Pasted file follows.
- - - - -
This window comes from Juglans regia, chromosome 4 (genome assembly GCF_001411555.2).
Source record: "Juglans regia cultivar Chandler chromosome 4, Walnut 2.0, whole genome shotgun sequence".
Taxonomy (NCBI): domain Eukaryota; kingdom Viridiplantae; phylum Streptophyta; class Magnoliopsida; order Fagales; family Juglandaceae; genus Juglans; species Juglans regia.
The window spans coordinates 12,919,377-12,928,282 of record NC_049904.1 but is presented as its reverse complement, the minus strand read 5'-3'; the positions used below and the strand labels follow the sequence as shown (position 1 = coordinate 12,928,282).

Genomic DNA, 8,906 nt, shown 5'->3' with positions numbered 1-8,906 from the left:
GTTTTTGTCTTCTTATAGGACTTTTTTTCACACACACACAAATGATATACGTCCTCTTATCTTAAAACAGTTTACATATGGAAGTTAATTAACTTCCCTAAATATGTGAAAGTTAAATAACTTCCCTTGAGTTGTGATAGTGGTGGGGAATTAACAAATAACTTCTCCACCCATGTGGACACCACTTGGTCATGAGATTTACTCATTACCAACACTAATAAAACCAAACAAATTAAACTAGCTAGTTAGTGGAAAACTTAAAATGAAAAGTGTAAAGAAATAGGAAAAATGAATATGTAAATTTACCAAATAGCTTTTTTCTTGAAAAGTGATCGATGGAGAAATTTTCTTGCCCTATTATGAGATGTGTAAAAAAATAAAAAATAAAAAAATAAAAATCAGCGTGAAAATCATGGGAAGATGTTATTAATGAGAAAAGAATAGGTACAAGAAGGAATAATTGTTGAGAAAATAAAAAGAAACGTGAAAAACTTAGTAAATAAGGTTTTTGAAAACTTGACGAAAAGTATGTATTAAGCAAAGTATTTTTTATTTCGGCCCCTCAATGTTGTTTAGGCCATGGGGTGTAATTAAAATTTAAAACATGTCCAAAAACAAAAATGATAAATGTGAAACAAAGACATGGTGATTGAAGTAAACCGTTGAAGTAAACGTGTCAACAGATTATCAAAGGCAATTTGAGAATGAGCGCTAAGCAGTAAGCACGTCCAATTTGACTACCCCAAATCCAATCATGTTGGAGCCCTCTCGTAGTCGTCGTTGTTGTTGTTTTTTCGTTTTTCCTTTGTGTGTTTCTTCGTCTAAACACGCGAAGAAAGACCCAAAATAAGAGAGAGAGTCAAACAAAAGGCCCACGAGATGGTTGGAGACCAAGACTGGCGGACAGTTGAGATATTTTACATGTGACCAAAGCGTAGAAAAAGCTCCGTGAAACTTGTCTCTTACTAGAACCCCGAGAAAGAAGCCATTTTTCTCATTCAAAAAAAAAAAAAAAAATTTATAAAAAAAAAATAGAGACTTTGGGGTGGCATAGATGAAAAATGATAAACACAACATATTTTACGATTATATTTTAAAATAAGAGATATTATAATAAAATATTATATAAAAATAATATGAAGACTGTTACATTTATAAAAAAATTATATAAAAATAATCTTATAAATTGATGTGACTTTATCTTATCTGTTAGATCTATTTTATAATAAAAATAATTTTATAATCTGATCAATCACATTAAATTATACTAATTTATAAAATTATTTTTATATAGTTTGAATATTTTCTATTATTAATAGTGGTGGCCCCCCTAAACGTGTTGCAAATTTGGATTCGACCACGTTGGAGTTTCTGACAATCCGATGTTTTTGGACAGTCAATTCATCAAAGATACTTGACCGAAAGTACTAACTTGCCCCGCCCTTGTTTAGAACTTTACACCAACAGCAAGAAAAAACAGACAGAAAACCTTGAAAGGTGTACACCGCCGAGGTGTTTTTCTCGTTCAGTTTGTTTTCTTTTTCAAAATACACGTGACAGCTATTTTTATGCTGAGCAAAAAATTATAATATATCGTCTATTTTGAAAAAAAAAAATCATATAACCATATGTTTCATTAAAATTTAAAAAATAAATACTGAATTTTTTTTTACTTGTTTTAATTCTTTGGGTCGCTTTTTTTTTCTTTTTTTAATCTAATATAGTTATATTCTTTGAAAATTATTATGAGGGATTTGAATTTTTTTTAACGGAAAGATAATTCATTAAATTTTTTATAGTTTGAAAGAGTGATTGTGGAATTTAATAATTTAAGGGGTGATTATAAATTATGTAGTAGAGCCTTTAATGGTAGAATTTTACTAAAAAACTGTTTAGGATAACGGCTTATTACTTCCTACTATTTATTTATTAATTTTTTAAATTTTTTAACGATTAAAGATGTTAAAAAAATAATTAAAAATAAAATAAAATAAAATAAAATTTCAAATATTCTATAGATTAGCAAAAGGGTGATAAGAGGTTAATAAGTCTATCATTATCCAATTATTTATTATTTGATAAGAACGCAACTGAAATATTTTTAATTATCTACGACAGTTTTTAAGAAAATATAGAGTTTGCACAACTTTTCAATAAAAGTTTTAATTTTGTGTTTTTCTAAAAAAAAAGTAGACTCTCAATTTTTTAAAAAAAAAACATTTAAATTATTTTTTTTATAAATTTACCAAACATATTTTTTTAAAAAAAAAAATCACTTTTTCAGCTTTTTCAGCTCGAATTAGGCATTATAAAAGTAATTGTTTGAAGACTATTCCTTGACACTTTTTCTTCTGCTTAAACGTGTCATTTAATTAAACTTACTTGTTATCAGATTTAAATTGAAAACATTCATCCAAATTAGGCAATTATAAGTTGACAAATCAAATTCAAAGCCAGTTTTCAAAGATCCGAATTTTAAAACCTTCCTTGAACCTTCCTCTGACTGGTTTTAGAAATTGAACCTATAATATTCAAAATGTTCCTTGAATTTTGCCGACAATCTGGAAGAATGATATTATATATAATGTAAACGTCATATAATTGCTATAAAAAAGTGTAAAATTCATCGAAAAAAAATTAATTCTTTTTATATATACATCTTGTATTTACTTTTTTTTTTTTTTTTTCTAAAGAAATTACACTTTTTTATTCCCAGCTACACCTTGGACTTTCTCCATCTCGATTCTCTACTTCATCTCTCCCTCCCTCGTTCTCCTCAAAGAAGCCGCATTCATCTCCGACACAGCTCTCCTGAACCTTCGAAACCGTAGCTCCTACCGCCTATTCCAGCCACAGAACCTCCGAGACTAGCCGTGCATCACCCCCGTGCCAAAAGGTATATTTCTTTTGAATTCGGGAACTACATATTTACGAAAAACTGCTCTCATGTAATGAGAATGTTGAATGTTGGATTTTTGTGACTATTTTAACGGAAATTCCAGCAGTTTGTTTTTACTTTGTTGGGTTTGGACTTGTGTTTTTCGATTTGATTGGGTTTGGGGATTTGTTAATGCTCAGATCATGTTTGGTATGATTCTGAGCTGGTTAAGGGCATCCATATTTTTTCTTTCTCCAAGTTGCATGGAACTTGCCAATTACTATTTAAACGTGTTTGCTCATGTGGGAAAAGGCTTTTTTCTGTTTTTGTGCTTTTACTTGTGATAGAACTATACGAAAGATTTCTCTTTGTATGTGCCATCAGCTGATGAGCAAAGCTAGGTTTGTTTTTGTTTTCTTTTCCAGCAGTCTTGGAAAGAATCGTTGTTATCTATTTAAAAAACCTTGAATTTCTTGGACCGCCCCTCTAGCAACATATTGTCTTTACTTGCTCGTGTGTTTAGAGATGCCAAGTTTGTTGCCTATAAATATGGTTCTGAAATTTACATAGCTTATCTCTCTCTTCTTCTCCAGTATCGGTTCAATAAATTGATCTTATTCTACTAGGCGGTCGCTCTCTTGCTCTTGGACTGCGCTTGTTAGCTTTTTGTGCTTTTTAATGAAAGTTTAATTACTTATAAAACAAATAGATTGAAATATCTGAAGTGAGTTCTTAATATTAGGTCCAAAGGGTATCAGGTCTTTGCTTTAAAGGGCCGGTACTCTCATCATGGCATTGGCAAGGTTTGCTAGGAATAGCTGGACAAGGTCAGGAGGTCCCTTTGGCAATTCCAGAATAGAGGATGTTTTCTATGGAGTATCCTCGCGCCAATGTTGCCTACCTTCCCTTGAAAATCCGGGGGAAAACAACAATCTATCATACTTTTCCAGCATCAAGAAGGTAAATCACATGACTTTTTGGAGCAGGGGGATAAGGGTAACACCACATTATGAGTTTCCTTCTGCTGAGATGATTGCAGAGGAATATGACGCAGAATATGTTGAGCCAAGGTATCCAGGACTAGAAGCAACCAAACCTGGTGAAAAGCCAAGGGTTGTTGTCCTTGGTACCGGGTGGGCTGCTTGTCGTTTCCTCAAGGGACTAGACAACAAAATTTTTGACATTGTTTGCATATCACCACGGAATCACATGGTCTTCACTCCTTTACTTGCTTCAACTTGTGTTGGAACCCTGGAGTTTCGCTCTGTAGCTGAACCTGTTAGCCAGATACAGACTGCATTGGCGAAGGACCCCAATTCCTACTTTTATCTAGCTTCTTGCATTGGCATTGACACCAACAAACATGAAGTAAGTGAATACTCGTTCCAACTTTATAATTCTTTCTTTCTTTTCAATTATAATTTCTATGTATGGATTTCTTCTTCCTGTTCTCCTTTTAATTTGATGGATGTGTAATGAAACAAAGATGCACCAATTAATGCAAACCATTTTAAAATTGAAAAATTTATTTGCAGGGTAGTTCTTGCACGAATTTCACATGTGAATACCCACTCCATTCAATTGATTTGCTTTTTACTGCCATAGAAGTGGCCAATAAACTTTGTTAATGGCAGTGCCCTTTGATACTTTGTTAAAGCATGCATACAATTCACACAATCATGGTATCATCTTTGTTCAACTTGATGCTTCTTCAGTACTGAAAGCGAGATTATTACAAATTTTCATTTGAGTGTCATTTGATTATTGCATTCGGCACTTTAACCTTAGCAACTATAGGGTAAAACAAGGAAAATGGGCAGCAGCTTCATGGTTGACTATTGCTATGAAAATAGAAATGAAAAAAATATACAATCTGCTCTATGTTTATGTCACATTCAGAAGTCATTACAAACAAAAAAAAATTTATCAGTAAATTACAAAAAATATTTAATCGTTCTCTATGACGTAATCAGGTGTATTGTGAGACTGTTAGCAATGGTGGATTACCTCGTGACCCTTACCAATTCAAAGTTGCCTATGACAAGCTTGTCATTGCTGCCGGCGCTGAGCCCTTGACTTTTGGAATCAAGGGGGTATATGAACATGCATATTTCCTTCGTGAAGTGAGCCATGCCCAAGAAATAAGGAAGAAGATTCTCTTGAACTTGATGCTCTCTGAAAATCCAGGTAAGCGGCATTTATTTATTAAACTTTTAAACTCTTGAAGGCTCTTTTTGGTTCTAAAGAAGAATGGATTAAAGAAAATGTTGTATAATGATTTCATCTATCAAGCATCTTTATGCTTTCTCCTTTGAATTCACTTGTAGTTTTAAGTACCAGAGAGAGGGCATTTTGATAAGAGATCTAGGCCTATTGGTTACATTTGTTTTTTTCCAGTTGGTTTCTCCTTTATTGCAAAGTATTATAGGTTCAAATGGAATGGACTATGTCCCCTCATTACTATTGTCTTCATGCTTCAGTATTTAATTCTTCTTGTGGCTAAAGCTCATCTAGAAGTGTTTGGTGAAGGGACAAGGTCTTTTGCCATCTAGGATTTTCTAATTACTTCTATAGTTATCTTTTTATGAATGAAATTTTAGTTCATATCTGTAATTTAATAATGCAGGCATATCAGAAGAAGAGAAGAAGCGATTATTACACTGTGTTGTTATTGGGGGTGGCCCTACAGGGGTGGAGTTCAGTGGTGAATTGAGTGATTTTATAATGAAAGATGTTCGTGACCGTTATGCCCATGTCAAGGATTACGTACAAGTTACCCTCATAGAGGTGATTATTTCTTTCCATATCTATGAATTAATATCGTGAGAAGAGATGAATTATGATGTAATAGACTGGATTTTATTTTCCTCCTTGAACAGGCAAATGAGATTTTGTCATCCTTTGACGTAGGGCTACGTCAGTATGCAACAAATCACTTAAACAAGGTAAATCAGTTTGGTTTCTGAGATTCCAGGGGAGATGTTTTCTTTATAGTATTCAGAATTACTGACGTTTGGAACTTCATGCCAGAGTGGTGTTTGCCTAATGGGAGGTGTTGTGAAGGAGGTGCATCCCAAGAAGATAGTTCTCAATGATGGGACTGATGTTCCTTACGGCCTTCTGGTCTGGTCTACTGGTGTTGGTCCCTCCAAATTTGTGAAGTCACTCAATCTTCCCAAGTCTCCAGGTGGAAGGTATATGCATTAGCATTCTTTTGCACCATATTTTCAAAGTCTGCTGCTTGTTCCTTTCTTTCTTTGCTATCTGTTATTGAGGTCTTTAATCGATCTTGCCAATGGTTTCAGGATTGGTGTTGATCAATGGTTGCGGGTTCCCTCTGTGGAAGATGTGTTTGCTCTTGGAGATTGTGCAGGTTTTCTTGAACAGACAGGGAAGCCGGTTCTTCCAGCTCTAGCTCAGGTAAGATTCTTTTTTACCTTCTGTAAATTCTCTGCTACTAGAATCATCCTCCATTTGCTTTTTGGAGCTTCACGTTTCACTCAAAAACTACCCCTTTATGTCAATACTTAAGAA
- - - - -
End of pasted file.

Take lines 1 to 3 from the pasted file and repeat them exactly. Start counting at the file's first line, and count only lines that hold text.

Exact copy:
This window comes from Juglans regia, chromosome 4 (genome assembly GCF_001411555.2).
Source record: "Juglans regia cultivar Chandler chromosome 4, Walnut 2.0, whole genome shotgun sequence".
Taxonomy (NCBI): domain Eukaryota; kingdom Viridiplantae; phylum Streptophyta; class Magnoliopsida; order Fagales; family Juglandaceae; genus Juglans; species Juglans regia.